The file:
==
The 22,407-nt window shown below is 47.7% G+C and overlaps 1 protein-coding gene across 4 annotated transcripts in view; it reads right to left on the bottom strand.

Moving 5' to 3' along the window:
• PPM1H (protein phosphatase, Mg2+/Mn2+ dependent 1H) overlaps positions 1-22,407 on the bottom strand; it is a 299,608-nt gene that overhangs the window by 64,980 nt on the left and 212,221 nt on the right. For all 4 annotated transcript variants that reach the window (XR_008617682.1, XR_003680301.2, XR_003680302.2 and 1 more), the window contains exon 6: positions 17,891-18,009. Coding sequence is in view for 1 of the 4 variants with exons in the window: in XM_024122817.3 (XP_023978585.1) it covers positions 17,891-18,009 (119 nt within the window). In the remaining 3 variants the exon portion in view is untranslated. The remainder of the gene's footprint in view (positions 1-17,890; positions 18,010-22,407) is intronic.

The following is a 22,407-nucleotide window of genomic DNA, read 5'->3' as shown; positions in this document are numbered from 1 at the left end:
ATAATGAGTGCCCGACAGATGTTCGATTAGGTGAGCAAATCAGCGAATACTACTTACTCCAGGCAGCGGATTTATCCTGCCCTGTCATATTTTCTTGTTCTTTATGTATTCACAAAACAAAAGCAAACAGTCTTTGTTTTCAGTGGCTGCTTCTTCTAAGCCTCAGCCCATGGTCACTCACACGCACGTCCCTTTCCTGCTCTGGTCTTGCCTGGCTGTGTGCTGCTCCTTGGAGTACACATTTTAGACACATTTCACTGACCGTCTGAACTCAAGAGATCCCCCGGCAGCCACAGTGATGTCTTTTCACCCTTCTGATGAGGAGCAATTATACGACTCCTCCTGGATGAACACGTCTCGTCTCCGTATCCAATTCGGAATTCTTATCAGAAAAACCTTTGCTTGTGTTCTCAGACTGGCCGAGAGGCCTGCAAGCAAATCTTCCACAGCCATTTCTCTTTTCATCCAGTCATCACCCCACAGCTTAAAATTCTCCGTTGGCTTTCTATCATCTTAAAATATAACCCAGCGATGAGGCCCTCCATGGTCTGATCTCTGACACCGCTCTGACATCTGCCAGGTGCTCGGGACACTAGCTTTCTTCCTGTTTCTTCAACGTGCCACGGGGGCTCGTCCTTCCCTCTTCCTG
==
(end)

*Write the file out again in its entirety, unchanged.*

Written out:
The 22,407-nt window shown below is 47.7% G+C and overlaps 1 protein-coding gene across 4 annotated transcripts in view; it reads right to left on the bottom strand.

Moving 5' to 3' along the window:
• PPM1H (protein phosphatase, Mg2+/Mn2+ dependent 1H) overlaps positions 1-22,407 on the bottom strand; it is a 299,608-nt gene that overhangs the window by 64,980 nt on the left and 212,221 nt on the right. For all 4 annotated transcript variants that reach the window (XR_008617682.1, XR_003680301.2, XR_003680302.2 and 1 more), the window contains exon 6: positions 17,891-18,009. Coding sequence is in view for 1 of the 4 variants with exons in the window: in XM_024122817.3 (XP_023978585.1) it covers positions 17,891-18,009 (119 nt within the window). In the remaining 3 variants the exon portion in view is untranslated. The remainder of the gene's footprint in view (positions 1-17,890; positions 18,010-22,407) is intronic.

The following is a 22,407-nucleotide window of genomic DNA, read 5'->3' as shown; positions in this document are numbered from 1 at the left end:
ATAATGAGTGCCCGACAGATGTTCGATTAGGTGAGCAAATCAGCGAATACTACTTACTCCAGGCAGCGGATTTATCCTGCCCTGTCATATTTTCTTGTTCTTTATGTATTCACAAAACAAAAGCAAACAGTCTTTGTTTTCAGTGGCTGCTTCTTCTAAGCCTCAGCCCATGGTCACTCACACGCACGTCCCTTTCCTGCTCTGGTCTTGCCTGGCTGTGTGCTGCTCCTTGGAGTACACATTTTAGACACATTTCACTGACCGTCTGAACTCAAGAGATCCCCCGGCAGCCACAGTGATGTCTTTTCACCCTTCTGATGAGGAGCAATTATACGACTCCTCCTGGATGAACACGTCTCGTCTCCGTATCCAATTCGGAATTCTTATCAGAAAAACCTTTGCTTGTGTTCTCAGACTGGCCGAGAGGCCTGCAAGCAAATCTTCCACAGCCATTTCTCTTTTCATCCAGTCATCACCCCACAGCTTAAAATTCTCCGTTGGCTTTCTATCATCTTAAAATATAACCCAGCGATGAGGCCCTCCATGGTCTGATCTCTGACACCGCTCTGACATCTGCCAGGTGCTCGGGACACTAGCTTTCTTCCTGTTTCTTCAACGTGCCACGGGGGCTCGTCCTTCCCTCTTCCTG